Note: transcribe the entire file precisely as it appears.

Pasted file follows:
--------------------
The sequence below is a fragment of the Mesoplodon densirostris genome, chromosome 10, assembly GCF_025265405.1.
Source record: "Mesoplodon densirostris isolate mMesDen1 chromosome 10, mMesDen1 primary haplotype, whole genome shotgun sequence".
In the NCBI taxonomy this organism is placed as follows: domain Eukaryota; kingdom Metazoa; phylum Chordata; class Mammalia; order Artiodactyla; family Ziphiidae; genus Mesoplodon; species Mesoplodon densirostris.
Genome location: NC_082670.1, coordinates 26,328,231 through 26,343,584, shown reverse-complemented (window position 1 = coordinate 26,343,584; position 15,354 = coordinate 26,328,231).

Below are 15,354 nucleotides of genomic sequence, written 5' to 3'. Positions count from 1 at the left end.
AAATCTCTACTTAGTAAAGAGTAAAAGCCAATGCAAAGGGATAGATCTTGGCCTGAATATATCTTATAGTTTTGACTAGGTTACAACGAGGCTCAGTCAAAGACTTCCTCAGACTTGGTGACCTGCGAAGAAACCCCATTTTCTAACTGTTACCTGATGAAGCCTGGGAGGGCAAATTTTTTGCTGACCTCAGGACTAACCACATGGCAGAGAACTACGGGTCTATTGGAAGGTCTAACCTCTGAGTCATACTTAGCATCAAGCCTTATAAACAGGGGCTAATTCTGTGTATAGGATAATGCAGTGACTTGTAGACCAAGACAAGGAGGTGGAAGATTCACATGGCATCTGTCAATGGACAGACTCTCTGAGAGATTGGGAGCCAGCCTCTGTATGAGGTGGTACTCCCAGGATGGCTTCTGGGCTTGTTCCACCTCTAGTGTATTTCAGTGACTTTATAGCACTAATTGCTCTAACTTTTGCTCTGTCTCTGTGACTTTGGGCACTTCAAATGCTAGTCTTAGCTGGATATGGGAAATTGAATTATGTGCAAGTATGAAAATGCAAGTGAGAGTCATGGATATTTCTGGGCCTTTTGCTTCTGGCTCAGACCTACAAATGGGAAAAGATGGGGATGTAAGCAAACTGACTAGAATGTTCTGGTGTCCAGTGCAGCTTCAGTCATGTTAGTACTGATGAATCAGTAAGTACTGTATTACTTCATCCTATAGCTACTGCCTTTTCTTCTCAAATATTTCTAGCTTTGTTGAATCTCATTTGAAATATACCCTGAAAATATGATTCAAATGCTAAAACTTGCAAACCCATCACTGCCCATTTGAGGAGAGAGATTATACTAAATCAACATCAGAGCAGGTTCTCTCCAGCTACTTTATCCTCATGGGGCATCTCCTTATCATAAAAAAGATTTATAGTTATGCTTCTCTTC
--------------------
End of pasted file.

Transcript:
The sequence below is a fragment of the Mesoplodon densirostris genome, chromosome 10, assembly GCF_025265405.1.
Source record: "Mesoplodon densirostris isolate mMesDen1 chromosome 10, mMesDen1 primary haplotype, whole genome shotgun sequence".
In the NCBI taxonomy this organism is placed as follows: domain Eukaryota; kingdom Metazoa; phylum Chordata; class Mammalia; order Artiodactyla; family Ziphiidae; genus Mesoplodon; species Mesoplodon densirostris.
Genome location: NC_082670.1, coordinates 26,328,231 through 26,343,584, shown reverse-complemented (window position 1 = coordinate 26,343,584; position 15,354 = coordinate 26,328,231).

Below are 15,354 nucleotides of genomic sequence, written 5' to 3'. Positions count from 1 at the left end.
AAATCTCTACTTAGTAAAGAGTAAAAGCCAATGCAAAGGGATAGATCTTGGCCTGAATATATCTTATAGTTTTGACTAGGTTACAACGAGGCTCAGTCAAAGACTTCCTCAGACTTGGTGACCTGCGAAGAAACCCCATTTTCTAACTGTTACCTGATGAAGCCTGGGAGGGCAAATTTTTTGCTGACCTCAGGACTAACCACATGGCAGAGAACTACGGGTCTATTGGAAGGTCTAACCTCTGAGTCATACTTAGCATCAAGCCTTATAAACAGGGGCTAATTCTGTGTATAGGATAATGCAGTGACTTGTAGACCAAGACAAGGAGGTGGAAGATTCACATGGCATCTGTCAATGGACAGACTCTCTGAGAGATTGGGAGCCAGCCTCTGTATGAGGTGGTACTCCCAGGATGGCTTCTGGGCTTGTTCCACCTCTAGTGTATTTCAGTGACTTTATAGCACTAATTGCTCTAACTTTTGCTCTGTCTCTGTGACTTTGGGCACTTCAAATGCTAGTCTTAGCTGGATATGGGAAATTGAATTATGTGCAAGTATGAAAATGCAAGTGAGAGTCATGGATATTTCTGGGCCTTTTGCTTCTGGCTCAGACCTACAAATGGGAAAAGATGGGGATGTAAGCAAACTGACTAGAATGTTCTGGTGTCCAGTGCAGCTTCAGTCATGTTAGTACTGATGAATCAGTAAGTACTGTATTACTTCATCCTATAGCTACTGCCTTTTCTTCTCAAATATTTCTAGCTTTGTTGAATCTCATTTGAAATATACCCTGAAAATATGATTCAAATGCTAAAACTTGCAAACCCATCACTGCCCATTTGAGGAGAGAGATTATACTAAATCAACATCAGAGCAGGTTCTCTCCAGCTACTTTATCCTCATGGGGCATCTCCTTATCATAAAAAAGATTTATAGTTATGCTTCTCTTC